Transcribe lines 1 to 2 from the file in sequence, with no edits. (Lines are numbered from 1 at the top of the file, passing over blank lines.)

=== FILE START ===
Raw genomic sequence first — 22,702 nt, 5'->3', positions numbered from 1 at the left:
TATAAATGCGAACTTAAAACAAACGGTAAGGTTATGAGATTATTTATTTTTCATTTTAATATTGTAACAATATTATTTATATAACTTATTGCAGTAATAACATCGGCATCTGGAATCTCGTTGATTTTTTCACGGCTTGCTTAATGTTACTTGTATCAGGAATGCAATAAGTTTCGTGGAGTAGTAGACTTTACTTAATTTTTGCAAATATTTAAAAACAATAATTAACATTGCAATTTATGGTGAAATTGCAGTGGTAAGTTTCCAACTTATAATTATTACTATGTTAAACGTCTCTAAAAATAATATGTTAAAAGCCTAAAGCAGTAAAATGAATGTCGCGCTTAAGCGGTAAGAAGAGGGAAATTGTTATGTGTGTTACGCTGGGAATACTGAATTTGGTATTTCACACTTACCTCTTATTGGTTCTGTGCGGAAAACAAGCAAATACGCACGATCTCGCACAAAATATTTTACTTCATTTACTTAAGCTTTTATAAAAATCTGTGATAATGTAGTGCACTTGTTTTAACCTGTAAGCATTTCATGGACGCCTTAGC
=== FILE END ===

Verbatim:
Raw genomic sequence first — 22,702 nt, 5'->3', positions numbered from 1 at the left:
TATAAATGCGAACTTAAAACAAACGGTAAGGTTATGAGATTATTTATTTTTCATTTTAATATTGTAACAATATTATTTATATAACTTATTGCAGTAATAACATCGGCATCTGGAATCTCGTTGATTTTTTCACGGCTTGCTTAATGTTACTTGTATCAGGAATGCAATAAGTTTCGTGGAGTAGTAGACTTTACTTAATTTTTGCAAATATTTAAAAACAATAATTAACATTGCAATTTATGGTGAAATTGCAGTGGTAAGTTTCCAACTTATAATTATTACTATGTTAAACGTCTCTAAAAATAATATGTTAAAAGCCTAAAGCAGTAAAATGAATGTCGCGCTTAAGCGGTAAGAAGAGGGAAATTGTTATGTGTGTTACGCTGGGAATACTGAATTTGGTATTTCACACTTACCTCTTATTGGTTCTGTGCGGAAAACAAGCAAATACGCACGATCTCGCACAAAATATTTTACTTCATTTACTTAAGCTTTTATAAAAATCTGTGATAATGTAGTGCACTTGTTTTAACCTGTAAGCATTTCATGGACGCCTTAGC